Combustion Chambers: Definition, Types & Design

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  • 0:03 What Is a Combustion Chamber?
  • 1:18 Internal Combustion Engines
  • 2:33 External Combustion Engines
  • 3:11 Some Design Considerations
  • 4:13 Lesson Summary
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Lesson Transcript
Instructor: Dina El Chammas Gass

Dina has taught college Environmental Studies classes and has a master's degree in Environmental and Water Resource Engineering.

In this lesson, we'll define combustion chamber and go over the different types. You'll also be introduced to fundamental elements that play into the design of a combustion chamber.

What Is a Combustion Chamber?

Have you ever wondered just how a train is powered? What about your car or the plane you took on vacation last year? Okay, an engine was probably involved, but how do they work exactly? Well, you have to burn fuel to create the energy to do work. In order to burn fuel, you need a space to do so. That's where combustion chambers come in.

A combustion chamber is an enclosed space inside of a combustion engine in which a fuel and air mixture is burned. Burning fuel releases a gas that increases in temperature and volume. When you heat a gas, the atoms in the gas start bouncing off each other with more energy and vigor. The hard bouncing causes them to get thrown out farther and the whole gaseous cloud expands.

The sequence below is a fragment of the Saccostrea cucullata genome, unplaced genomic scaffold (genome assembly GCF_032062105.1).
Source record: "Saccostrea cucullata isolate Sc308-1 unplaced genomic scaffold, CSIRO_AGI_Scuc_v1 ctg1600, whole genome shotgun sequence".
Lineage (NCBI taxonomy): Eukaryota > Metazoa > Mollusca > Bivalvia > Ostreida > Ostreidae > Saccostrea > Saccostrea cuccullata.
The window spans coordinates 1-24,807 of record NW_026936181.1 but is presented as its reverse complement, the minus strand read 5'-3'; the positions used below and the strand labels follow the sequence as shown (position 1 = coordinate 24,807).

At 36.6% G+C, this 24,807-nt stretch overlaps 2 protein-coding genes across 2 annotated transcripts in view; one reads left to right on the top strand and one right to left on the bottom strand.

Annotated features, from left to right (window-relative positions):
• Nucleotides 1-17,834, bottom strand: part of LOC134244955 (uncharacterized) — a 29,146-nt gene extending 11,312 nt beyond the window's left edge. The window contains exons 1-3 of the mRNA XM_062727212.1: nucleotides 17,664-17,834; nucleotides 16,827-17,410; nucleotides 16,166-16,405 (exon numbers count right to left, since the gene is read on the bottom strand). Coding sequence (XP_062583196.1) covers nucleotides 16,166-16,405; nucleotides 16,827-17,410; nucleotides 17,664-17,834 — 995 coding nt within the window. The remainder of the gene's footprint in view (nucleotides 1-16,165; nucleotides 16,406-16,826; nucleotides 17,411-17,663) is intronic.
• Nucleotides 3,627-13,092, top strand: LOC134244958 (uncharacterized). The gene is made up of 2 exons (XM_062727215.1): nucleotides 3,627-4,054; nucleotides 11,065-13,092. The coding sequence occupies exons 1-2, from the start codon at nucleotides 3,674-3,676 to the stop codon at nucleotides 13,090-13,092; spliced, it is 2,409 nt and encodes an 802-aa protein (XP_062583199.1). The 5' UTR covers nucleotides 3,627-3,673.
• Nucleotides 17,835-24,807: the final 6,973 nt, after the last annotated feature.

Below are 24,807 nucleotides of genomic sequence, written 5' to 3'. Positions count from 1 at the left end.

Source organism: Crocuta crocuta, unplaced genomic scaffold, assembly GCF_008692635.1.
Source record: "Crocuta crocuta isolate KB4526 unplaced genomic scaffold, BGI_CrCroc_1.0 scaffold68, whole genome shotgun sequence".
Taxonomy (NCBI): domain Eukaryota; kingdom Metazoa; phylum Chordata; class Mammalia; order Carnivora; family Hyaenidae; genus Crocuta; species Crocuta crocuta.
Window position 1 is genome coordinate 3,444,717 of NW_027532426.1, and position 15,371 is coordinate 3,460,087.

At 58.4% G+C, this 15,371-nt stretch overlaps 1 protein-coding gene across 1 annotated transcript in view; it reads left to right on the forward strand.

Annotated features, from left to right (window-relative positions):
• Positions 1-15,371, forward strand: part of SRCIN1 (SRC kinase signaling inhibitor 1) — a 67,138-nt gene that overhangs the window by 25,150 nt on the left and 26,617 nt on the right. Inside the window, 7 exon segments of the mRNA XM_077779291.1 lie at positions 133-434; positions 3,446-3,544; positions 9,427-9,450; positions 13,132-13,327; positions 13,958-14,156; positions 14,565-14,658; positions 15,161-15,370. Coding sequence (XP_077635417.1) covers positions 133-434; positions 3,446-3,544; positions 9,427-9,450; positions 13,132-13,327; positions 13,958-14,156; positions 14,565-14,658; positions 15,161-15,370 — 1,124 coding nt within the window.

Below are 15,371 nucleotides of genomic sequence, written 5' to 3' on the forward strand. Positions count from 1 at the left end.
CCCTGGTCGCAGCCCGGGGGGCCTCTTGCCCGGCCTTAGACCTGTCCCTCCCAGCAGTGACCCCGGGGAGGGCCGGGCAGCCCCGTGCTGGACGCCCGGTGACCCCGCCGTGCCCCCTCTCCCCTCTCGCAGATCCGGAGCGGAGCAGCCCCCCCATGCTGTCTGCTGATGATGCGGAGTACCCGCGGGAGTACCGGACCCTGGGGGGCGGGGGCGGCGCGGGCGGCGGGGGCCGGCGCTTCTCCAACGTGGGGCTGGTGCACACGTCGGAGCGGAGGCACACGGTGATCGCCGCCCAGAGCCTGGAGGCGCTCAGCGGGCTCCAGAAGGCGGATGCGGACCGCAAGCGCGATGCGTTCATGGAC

Some engines don't allow the gas to expand when heated by confining the gas within a set volume. Since the gas can't expand, the pressure increases. Other engines are designed to use the increase of pressure to drive exhaust gases out at high speed. Engines are designed differently to increase either the volume, pressure, or velocity of the gaseous mixture to generate work.

Internal Combustion Engines

There are different types of combustion chambers for internal combustion engines:

Piston engines drive motorized vehicles such as cars and boats. They typically consist of a cylinder with a piston inside. The piston slides tightly within the cylinder driven by the force created by exploding combustion fuel. These engines have two types of combustion chambers. The combustion chamber may be located in the cylinder head, the cap at the end of the cylinder, or on top of the piston, called a 'heron head' combustion chamber.

Combustion chambers in jet engines and gas turbines are called combustors and are configured differently than piston engines. In combustors, air is pulled in and compressed through the compressor. Some of this compressed air is channeled into the combustor to drive the combustion of fuel.

The combustor then feeds the high-temperature gas back into the engine. This gas is either expelled out of the exhaust with great speed, producing thrust or is run through a turbine. The primary components of a combustor are the casing, liner, igniter, fuel injector, and exhaust.

External Combustion Engines

External combustion engines consists primarily of steam engines used to generate electricity in coal and nuclear power plants, as well as run steam locomotives. The combustion chambers for steam engines typically lie between the firebox, where coal is burned, and the boiler. The heat of combustion is used to turn water into steam in a boiler, with the high pressure steam doing all the work in the engine. Combustion chambers are sometimes placed right after the firebox to create more space between the heat of combustion and the steam. This allows for more complete combustion and increases the heat transfer area.

Some Design Considerations

Sue Ann is an engineer, and she is designing a combustion chamber. She will be mainly concerned with:

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